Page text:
Review: By no means is this a roundup of the usual suspects. Bob Dylan, for starters, lends the how-to lesson its pick-and-roll marquee song: "Buckets of Rain". But that isn't the only easy going mega-masterpiece attending this soiree in Open D. Melodies as drop-dead gorgeous as the Beatles "In My Life" or as cottony-soft as "Tennessee Waltz" are full of introspective calm, textured subtly and a wonderful division of labor between right and left hands. None, however, come as dangerously infectious as "Waterbound," whose old-timey charm hasn't stopped luring generations of guitars, banjos, fiddles, and sing-alongers to ride its irresistible waves. Although "Como Blues" openly transcribes north Mississippi kudzu into snaking Fred McDowell-inspired riffing, blues is not this lesson's emphasis. (For that, seek out "Fingerpicking Blues Guitar Arrangements in Vestapol Tuning".)
For five disparate pieces, the lot nicely interlocks to form a stand-alone setlist ready for action - equipped to be sung or equally fit as instrumentals. And with Stefan Grossman teaching, never are the songs presented as one-and-done. Each is flush with alternate variations and assorted ornamentations to keep them fresh and personalized. You can't miss - since Grossman doubles as both a living library as well as a natural-born teacher endowed with the goods to advance skill sets, fatten repertoires and even convert air guitarists into real string-and-fret ones. Yeah, his approach is that genuine and encouraging. - Dennis Rozanski/Blues Rag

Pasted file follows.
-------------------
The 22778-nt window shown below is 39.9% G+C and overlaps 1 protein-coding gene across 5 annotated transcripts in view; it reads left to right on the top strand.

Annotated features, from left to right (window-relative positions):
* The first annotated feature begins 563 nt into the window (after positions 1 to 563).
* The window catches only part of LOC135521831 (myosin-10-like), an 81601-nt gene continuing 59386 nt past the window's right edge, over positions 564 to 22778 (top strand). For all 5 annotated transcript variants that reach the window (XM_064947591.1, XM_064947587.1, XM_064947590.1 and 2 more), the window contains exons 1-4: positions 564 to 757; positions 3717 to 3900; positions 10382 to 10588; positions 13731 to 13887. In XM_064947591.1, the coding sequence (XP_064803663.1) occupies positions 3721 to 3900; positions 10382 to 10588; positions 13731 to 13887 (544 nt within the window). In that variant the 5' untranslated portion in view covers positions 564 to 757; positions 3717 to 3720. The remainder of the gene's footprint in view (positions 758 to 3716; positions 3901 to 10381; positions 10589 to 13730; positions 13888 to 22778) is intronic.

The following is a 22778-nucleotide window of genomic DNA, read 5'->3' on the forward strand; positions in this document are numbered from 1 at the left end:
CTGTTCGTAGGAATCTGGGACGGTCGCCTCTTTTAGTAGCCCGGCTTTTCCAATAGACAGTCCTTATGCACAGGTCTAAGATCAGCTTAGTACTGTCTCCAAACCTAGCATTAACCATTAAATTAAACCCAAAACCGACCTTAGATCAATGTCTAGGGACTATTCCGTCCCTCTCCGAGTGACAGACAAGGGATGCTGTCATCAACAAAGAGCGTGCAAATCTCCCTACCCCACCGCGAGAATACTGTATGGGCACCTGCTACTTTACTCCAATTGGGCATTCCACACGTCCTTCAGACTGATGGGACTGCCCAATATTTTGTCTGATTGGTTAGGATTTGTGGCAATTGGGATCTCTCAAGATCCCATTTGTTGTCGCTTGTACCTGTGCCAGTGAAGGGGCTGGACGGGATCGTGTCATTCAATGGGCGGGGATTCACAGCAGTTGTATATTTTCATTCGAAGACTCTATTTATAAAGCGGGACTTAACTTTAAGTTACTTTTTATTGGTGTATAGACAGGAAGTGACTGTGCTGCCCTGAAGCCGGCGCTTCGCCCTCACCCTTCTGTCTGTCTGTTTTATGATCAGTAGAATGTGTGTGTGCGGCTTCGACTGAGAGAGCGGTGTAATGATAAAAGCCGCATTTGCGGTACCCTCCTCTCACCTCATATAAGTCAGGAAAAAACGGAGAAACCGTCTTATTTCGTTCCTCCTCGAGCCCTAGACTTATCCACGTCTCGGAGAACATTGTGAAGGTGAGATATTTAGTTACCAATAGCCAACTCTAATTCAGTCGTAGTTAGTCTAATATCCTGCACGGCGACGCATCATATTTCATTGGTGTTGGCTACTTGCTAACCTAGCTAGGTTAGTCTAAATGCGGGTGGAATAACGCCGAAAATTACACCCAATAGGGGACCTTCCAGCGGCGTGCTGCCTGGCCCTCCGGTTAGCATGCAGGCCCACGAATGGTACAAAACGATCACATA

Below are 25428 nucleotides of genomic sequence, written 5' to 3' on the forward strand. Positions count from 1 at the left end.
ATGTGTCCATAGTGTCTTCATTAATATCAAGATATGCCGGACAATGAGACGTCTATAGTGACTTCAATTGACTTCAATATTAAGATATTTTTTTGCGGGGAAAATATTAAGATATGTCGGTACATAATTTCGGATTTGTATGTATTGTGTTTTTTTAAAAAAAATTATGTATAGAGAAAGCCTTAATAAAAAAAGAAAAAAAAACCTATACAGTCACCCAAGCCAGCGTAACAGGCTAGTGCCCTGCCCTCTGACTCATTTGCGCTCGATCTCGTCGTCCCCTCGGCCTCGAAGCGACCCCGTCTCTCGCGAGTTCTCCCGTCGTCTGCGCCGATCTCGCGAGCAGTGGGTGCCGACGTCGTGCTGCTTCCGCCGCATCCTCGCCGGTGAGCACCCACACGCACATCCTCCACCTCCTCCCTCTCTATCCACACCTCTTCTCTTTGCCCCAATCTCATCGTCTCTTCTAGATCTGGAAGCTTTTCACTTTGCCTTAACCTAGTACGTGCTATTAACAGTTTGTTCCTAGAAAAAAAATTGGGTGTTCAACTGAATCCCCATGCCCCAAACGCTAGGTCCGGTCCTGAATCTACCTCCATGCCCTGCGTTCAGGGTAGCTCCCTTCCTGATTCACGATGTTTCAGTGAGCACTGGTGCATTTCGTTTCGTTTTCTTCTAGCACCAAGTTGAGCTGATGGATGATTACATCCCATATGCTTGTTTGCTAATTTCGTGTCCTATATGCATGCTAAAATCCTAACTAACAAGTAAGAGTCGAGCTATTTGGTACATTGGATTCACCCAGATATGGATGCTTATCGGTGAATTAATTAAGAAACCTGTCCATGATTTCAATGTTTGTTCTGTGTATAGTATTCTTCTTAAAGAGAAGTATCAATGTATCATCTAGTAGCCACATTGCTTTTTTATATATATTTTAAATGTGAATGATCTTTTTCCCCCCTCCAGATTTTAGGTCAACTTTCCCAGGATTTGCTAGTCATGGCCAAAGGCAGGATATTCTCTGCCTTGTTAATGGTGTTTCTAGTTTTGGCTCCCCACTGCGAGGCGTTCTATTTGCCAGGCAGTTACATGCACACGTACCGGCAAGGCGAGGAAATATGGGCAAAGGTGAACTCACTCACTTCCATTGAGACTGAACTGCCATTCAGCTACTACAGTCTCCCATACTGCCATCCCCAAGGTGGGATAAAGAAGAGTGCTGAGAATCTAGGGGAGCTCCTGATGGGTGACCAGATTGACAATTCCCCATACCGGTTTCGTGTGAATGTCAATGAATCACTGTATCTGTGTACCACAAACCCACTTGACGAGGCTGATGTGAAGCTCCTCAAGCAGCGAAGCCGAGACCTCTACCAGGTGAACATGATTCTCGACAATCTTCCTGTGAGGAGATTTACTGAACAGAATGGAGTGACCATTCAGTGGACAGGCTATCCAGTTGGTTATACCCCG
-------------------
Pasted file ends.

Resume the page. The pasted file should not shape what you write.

Review: "Buckets Of Rain" is the promised follow up project to the initial instructional DVD by Stefan Grossman. The first DVD was an introductory exploration of playing blues guitar in open D tuning. Right out of the gate, I enjoyed his soft spoken, relaxed approach delving into the history of this style as well as teaching the techniques. In the first song "Buckets of Rain," he demonstrates a basic method of alternating thumb bass, hammer ons, pull offs, slides and harmonies. The video displays whole guitar shots as well as close up finger and fret views which facilitates ease in learning his ideas with no ambiguity of what to do. He also makes good use of split screen examples which are very effective and keeps the video from becoming one dimensional. I like the way he gives the student variations on each musical phrase showing that there's more than one way to do perform the song. He also demonstrates in slow motion for ease of watching intently, unlike others who would prefer to demonstrate their prowess with the lesson whizzing by followed by lengthy discussion of what just happened. The pieces progress in difficulty, teaching new subtle concepts and exploring the range of tones available and nuances that can be added to one's guitar pallet. The diversity of the other works lends toward a wide spectrum of styles that are contrasting and very pleasant versions of these songs which include "Tennessee Waltz," "Waterbound," "Como Blues" and the Beatles' "In My Life." I anticipate that this will be a continuing series of videos and I'm certain that we've not heard the last note yet. Stefan Grossman's work reflects a sincerity in his wish to help others succeed in playing well in an nontraditional tuning. He does a great job! – Minor 7th